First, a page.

Printed: 2019-06-18

Institute for Ethics and Emerging Technologies

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The Personhood of the Technologically/Differently Sentient

J√łnathan Lyons

Ethical Technology

January 31, 2013

Around the world, a handful of projects are in the process, specifically, of attempting to duplicate, simulate, or in some way technologically reproduce the human brain. And we, as a species, do not appear to be even remotely prepared for the implications that success from those projects could bring.

A Few Contenders

The Human Brain Project:

Dr. Hugo de Garis recently retired from his role of Director of the Artificial Brain Lab at Xiamen University, China, where he was building China’s first artificial brain.

Renowned futurist Ray Kurzweil's latest book is titled How to Create A Mind: The Secret of Human Thought Revealed, which discusses precisely that. He believes that the most promising approach to reproducing a human-level mind on a technological substrate is through reverse-engineering the human brain. IBM's Blue Brain project, "an attempt to reverse engineer the human brain and recreate it at the cellular level inside a computer simulation," likewise comes to mind. The project believes it can reproduce a fully functional human brain simulation running on a technological substrate sometime around 2023.

Ben Goertzel, chairman of the Artificial General Intelligence Society and the Opencog Foundation, is pursuing advanced Artificial General Intelligence (AGI).


Interestingly, in an interview on Singularity 1 on 1, Kurzweil told host Nikola Danaylov that if his chatbot program, Ramona, were ever to become sufficiently advanced, he would feel compelled to set her free. Why? Because at a certain level of advancement and sophistication, a sufficiently advanced AGI — a differently sentient, technological being — will possess the faculties to merit a claim for personhood. At that point, that being will exist as both a person and as property — and a person who is property is a slave. (In fact, Ramona's plight at some future moment and her battle for the recognition of her own personhood is the subject of the movie "The Singularity is Near.")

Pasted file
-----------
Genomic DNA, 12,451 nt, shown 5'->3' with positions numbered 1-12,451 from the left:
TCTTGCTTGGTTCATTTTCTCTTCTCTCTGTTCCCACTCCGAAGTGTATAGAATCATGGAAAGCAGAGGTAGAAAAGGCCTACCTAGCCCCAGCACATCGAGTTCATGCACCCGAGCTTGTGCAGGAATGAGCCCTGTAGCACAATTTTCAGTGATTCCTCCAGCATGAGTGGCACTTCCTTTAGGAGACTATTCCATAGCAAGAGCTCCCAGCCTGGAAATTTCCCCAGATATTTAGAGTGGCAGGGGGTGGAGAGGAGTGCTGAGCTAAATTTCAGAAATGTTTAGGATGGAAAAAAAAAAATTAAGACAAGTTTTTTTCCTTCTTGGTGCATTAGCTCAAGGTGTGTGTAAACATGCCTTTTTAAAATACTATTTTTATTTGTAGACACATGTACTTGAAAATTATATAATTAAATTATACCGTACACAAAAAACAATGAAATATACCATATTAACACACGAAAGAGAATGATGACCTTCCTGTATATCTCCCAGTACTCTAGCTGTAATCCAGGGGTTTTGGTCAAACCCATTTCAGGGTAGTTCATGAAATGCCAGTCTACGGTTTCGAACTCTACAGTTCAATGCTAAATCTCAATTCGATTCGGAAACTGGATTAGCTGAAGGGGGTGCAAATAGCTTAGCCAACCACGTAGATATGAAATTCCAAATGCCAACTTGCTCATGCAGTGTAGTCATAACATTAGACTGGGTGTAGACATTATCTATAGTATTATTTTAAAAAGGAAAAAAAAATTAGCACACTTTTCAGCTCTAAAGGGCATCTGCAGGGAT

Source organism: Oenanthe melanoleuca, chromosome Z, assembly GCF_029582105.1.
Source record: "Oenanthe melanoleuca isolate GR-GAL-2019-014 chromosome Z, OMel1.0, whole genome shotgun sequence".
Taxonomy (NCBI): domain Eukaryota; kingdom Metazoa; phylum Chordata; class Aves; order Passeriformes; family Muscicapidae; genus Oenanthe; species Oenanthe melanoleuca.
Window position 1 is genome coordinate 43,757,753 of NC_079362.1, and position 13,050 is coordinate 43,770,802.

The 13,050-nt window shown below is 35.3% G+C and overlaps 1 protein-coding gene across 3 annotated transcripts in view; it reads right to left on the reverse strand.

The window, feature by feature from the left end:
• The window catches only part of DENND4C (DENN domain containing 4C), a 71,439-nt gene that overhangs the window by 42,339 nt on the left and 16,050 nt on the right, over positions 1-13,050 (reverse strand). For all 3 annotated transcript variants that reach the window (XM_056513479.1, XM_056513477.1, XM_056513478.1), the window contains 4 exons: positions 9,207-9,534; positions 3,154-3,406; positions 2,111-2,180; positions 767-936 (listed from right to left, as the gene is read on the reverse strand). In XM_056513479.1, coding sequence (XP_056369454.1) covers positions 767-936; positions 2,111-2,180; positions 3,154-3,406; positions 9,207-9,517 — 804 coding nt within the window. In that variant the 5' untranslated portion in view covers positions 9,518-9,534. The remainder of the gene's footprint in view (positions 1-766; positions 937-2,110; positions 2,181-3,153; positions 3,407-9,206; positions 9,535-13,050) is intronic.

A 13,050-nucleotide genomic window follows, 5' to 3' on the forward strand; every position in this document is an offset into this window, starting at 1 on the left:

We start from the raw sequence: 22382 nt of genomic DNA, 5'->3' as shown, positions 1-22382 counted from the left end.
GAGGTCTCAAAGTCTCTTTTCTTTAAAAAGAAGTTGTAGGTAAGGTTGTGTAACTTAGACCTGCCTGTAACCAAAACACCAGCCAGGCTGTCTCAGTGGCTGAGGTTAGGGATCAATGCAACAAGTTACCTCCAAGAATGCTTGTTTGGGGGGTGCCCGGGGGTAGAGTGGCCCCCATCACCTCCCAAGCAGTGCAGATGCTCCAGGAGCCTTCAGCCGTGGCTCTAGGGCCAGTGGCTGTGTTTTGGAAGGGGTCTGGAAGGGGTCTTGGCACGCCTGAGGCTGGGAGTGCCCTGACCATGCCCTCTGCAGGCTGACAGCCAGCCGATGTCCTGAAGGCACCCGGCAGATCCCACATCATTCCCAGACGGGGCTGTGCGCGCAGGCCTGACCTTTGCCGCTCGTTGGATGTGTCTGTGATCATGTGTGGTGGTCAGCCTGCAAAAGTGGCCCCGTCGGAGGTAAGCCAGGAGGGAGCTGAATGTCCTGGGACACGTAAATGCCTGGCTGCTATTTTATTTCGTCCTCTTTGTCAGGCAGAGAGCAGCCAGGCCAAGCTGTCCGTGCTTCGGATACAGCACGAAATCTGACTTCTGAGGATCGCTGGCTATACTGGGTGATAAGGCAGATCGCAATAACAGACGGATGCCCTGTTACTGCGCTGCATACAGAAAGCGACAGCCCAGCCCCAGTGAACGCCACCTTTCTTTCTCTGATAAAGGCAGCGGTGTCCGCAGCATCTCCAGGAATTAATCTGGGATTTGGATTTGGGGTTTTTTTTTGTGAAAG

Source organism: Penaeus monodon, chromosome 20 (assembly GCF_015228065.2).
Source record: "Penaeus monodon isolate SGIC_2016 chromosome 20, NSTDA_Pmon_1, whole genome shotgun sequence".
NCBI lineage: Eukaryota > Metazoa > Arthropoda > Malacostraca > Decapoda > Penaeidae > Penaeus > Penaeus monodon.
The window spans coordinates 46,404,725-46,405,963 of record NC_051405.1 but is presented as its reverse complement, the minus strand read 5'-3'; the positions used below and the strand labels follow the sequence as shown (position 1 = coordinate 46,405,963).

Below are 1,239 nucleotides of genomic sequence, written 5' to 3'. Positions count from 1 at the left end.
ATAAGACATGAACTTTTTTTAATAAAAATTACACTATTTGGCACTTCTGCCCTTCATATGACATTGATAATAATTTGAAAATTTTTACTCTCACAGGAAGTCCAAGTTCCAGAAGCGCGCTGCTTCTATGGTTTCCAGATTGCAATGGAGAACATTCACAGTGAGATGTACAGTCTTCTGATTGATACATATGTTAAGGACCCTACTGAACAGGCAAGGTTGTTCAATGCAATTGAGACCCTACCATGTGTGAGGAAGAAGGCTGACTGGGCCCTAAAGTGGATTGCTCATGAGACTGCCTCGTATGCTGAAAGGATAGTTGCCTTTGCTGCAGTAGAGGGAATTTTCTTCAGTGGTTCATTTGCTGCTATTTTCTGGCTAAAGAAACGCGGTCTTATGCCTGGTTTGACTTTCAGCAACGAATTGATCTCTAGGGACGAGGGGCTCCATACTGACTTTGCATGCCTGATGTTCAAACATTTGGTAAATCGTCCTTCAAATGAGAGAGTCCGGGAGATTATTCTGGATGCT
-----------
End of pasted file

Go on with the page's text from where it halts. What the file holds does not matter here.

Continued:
Dr. Richard J. Terrile is an astronomer and the director of the Center for Evolutionary Computation and Automated Design at NASA’s Jet Propulsion Laboratory. He is also a member of the Advisory Board for the Lifeboat Foundation, which is "a nonprofit nongovernmental organization dedicated to encouraging scientific advancements while helping humanity survive existential risks and possible misuse of increasingly powerful technologies, including genetic engineering, nanotechnology, and robotics/AI, as we move towards the Singularity." In the "Through the Wormhole" episode "Are we just simulations?," Dr. Terrile describes a form of the Turing Test and its implications. His version involves a box containing a human brain and a supercomputer from the future. "[S]uppose this is a laptop from 50 years from now, and I have them both in the box, and I start asking them both questions, and I don't know which one is answering. If I can't tell the difference between the human being answering questions and the computer answering questions, then qualitatively they're equivalent. And if I believe that the human is conscious and self-aware, I must also believe that the machine has the same qualities."

Let the implications of Dr. Terrile's statement sink in for a moment: If the technological entity with which a human being is interacting is indistinguishable from interactions with another human being, and we believe the other human being to be a conscious, sentient entity, then we have no real choice but to regard the technological entity as possessing those same qualities: consciousness and sentience.

Dr. R. Michael Perry, in a Web discussion on the classic 1938 science-fiction character Helen O'Loy, came to a similar conclusion. Perry, a cryonics activist who's been part of Alcor since 1987, wrote:

"In a recent posting I raised the possibility that a system that simulates a brain at a deep level may, to all appearances, have consciousness and feeling. For instance, a robot of the future could appear to be a human being, both physically and behaviorally, but have no protoplasm. Its brain, say, simulates a human brain at a deep level but, once again, can be distinguished in some physical way from natural wetware. Under these conditions I, once again, offer that there would be no compelling reason (as usual barring some fundamental new discovery about reality) not to regard the robot as possessing true consciousness and feeling."

Consciousness and sentience are something of a mystery; when I interact with another human being who seems to me to be conscious and sentient, it is easy to make the assumption that that is the case. But when discussing interactions with a technological entity, a being who's quite different from us, a mind that exists on a nonbiological substrate, our first reaction as human beings will often be not to make the same assumption. That is the essence of substrate chauvinism, and it could mean enslavement and a refusal to recognize the personhood of new, technological beings.

Humankind owes it to such beings to prepare for their likely arrival, and to be ethically sophisticated enough to recognize them for what they are.

Jønathan Lyons is an affiliate scholar for the IEET. He is also a transhumanist parent, an essayist, and an author of experimental fiction both long and short. He lives in central Pennsylvania and teaches at Bucknell University. His fiction publications include Minnows: A Shattered Novel.


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